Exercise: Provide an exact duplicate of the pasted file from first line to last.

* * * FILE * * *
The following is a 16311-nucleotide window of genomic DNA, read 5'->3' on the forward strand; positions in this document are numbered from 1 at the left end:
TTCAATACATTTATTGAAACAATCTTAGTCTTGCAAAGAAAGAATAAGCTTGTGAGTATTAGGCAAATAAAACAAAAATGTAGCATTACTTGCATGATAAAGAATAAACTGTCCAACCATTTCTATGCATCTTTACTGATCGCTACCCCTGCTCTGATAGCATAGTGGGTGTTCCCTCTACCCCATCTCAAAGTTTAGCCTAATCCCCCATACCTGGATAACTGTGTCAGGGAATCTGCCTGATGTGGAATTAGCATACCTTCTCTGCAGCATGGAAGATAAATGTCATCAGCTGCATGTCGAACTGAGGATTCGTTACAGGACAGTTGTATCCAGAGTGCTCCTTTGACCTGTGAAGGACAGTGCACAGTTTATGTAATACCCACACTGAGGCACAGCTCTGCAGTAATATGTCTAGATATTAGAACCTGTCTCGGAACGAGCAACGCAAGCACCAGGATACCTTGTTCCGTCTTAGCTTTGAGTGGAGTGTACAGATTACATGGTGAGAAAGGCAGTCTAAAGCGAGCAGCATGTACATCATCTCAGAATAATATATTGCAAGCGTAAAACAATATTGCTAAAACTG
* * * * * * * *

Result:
The following is a 16311-nucleotide window of genomic DNA, read 5'->3' on the forward strand; positions in this document are numbered from 1 at the left end:
TTCAATACATTTATTGAAACAATCTTAGTCTTGCAAAGAAAGAATAAGCTTGTGAGTATTAGGCAAATAAAACAAAAATGTAGCATTACTTGCATGATAAAGAATAAACTGTCCAACCATTTCTATGCATCTTTACTGATCGCTACCCCTGCTCTGATAGCATAGTGGGTGTTCCCTCTACCCCATCTCAAAGTTTAGCCTAATCCCCCATACCTGGATAACTGTGTCAGGGAATCTGCCTGATGTGGAATTAGCATACCTTCTCTGCAGCATGGAAGATAAATGTCATCAGCTGCATGTCGAACTGAGGATTCGTTACAGGACAGTTGTATCCAGAGTGCTCCTTTGACCTGTGAAGGACAGTGCACAGTTTATGTAATACCCACACTGAGGCACAGCTCTGCAGTAATATGTCTAGATATTAGAACCTGTCTCGGAACGAGCAACGCAAGCACCAGGATACCTTGTTCCGTCTTAGCTTTGAGTGGAGTGTACAGATTACATGGTGAGAAAGGCAGTCTAAAGCGAGCAGCATGTACATCATCTCAGAATAATATATTGCAAGCGTAAAACAATATTGCTAAAACTG